The human brain as a computer

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In 2013 IBM surprised the world of computing by introducing a prototype of a new kind of computer, which uses an artificial bloodstream to fuel its inner workings in the same way the human brain operates. Casual observers, who are used to all facets of life becoming more automated and mechanised, may be confused by IBMs assertion that to progress computers should become more like our brains. However considering the basic scientific principles behind the innovative system reveals the method in the apparent madness.

The human brain as a computer

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Efficiency, overheating and the human brain

An article posted on CNNs Money section highlights the finite potential of conventional computer technology. In the case of supercomputers, their sheer size is partly due to the hazardous practice of having small computer chips placed in close proximity when generating immense heat. However, the transfer of heat and energy by a charged stream of electric blood allows for more efficient, cooler operation. Copying the biological functions of our brains enables computer chips to be stacked three-dimensionally, allowing for a more compact build.

According to Moores Law silicon chips have doubled in power roughly every 24 months since Gordon Moore made his now-infamous prediction in 1965. However chips, which are commonly placed two-dimensionally with ample spacing in both consumer hardware and supercomputers, cannot shrink much further without providing substandard power levels or overheating. IBMs plans are centred around controlling energy efficiency and overheating in the next generation of computers. Like every complex piece of equipment the individual parts play a crucial role, take a speaker, the sound wouldnt come out if the parts were not all intertwined, http://sigatransformers.co.uk/custom-transformers are Toroidal Transformer Manufacturers they make a part (a toroidal) that helps with the clarity of a speaker.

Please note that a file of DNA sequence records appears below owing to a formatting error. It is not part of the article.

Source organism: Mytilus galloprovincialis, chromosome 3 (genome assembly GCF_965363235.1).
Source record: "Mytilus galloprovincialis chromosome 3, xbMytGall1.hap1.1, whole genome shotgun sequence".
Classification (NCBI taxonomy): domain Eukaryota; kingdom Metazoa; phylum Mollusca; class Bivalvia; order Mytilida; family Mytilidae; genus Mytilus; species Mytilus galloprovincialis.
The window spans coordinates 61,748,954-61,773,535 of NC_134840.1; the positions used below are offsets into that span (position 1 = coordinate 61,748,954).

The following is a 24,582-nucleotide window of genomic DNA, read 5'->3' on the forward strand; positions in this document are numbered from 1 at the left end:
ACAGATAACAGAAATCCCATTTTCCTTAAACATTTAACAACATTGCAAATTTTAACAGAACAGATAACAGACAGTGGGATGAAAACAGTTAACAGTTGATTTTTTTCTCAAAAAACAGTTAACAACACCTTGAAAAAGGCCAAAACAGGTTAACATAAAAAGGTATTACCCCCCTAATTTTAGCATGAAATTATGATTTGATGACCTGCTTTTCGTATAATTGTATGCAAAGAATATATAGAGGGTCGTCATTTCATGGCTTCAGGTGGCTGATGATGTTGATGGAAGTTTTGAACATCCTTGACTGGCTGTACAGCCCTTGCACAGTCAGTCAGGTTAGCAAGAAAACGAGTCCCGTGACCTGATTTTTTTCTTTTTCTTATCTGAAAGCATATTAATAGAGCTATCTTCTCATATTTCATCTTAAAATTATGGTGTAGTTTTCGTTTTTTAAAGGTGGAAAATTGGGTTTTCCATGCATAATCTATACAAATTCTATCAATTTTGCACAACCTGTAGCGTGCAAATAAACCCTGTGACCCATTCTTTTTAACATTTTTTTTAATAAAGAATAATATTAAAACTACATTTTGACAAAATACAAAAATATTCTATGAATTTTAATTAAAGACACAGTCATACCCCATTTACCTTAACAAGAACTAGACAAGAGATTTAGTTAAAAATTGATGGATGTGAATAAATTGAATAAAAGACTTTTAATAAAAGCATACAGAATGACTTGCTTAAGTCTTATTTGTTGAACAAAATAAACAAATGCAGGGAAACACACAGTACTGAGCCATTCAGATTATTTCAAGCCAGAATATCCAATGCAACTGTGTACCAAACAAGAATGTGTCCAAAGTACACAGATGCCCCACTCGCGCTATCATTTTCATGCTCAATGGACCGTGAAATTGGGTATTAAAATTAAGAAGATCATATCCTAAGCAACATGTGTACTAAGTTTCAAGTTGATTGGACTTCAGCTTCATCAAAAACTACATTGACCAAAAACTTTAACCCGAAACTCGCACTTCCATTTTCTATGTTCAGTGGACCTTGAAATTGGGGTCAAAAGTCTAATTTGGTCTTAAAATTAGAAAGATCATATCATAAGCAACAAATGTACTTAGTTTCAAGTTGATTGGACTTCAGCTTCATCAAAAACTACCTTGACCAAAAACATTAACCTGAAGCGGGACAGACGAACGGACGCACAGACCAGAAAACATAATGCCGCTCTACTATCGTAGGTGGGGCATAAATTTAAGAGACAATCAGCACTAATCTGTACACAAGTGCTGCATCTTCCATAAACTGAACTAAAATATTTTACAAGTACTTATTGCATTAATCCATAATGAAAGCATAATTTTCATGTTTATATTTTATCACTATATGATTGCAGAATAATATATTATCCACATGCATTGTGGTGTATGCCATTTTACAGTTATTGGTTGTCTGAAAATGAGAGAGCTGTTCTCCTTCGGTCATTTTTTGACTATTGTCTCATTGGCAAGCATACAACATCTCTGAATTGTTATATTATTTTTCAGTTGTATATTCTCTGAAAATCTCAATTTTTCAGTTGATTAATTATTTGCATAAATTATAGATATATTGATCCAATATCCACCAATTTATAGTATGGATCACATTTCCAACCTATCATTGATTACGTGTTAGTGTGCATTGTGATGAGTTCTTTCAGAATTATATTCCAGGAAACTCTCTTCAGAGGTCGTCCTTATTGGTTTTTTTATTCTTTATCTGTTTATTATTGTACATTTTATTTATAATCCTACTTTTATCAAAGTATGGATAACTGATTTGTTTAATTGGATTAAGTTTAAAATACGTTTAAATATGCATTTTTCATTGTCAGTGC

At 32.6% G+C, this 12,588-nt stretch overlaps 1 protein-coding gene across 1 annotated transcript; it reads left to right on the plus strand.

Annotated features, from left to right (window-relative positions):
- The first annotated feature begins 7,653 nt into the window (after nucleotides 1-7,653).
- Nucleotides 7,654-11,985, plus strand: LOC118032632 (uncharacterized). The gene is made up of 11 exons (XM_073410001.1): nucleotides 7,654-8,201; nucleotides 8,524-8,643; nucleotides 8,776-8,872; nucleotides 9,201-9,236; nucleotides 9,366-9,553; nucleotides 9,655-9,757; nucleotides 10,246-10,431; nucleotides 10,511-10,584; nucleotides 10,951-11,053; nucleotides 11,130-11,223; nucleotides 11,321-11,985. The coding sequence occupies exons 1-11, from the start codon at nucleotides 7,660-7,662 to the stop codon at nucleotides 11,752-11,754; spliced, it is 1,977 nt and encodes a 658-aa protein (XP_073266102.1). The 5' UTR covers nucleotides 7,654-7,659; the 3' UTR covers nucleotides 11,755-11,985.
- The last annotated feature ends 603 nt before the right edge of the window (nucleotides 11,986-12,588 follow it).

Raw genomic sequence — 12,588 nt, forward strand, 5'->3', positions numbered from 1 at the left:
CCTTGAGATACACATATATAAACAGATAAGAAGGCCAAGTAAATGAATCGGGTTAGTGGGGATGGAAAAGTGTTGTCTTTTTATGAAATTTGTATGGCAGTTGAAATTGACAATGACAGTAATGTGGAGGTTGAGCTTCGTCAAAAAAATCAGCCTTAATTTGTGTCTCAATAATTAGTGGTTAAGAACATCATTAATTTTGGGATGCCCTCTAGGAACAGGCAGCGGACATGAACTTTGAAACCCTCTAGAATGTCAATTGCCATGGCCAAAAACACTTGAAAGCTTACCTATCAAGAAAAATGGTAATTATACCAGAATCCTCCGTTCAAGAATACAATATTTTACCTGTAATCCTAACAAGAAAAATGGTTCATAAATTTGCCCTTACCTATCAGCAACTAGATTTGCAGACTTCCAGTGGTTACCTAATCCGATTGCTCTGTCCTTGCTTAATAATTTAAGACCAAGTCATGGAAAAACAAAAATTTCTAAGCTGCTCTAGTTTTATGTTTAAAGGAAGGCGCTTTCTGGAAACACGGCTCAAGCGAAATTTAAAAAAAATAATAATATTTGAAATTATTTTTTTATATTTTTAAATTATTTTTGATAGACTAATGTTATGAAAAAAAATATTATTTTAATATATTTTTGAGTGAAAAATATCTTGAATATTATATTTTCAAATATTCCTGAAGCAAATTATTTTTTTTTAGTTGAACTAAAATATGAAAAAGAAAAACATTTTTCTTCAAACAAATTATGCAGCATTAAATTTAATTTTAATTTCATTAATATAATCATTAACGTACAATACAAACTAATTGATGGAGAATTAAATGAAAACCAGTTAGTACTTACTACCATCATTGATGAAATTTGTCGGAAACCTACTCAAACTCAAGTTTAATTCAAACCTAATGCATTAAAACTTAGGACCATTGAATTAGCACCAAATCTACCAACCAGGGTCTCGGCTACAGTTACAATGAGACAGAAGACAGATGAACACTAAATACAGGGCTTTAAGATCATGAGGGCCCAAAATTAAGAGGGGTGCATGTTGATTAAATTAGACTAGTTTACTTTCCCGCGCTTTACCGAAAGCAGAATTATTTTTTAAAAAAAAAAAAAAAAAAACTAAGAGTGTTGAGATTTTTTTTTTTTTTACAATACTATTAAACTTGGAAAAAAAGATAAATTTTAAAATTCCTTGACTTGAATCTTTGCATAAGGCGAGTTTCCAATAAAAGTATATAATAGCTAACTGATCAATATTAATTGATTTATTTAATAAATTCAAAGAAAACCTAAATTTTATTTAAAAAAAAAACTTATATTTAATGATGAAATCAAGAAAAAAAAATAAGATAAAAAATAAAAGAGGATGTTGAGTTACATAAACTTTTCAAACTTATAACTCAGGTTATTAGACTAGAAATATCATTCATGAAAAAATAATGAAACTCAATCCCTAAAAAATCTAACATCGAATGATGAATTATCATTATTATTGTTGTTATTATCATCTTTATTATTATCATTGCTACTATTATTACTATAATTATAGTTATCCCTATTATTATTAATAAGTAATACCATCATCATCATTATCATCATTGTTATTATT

Allometric scaling

The natural science research resourcenature.comdiscusses the concept of allometry, one of the driving principles behind the inner workings of IBMs prototype. In biology the law of allometric scaling means metabolic power is greater in animals with larger body mass. One of the most striking examples is that of elephants and mice. Hundreds of thousands of mice are needed to produce the same weight as just one elephant, with the larger animals able to achieve greater feats of strength while consuming less energy than the multitude of mice in the process. In a similar fashion the proposed system of computer chips stacked in three dimensions, with processors and memory storage units knitted together into one system, become more than a sum of their parts and can perform greater tasks with increased efficiency.

Electronic blood in business

Many modern businesses are intrinsically linked to their computer infrastructure. In the particular case of those based in information technology, such as website hosting and Software testing Services, organisations see their output plateauing when they reach the limits of their current hardware capabilities. The hardware setup of any single organisation, as well as that of national and international networks such as large-scale servers, can only be continually improved by the implementation of new ideas.

Computing innovations such as IBMs electronic blood routinely take decades to reach the marketplace. Even sweeping improvements such as broadband internet and multiple-core processors begin in the hands of governments and multinational businesses. Once practical applications and costing solutions have been implemented technology can be rolled out to the wider community, including to small businesses and consumers.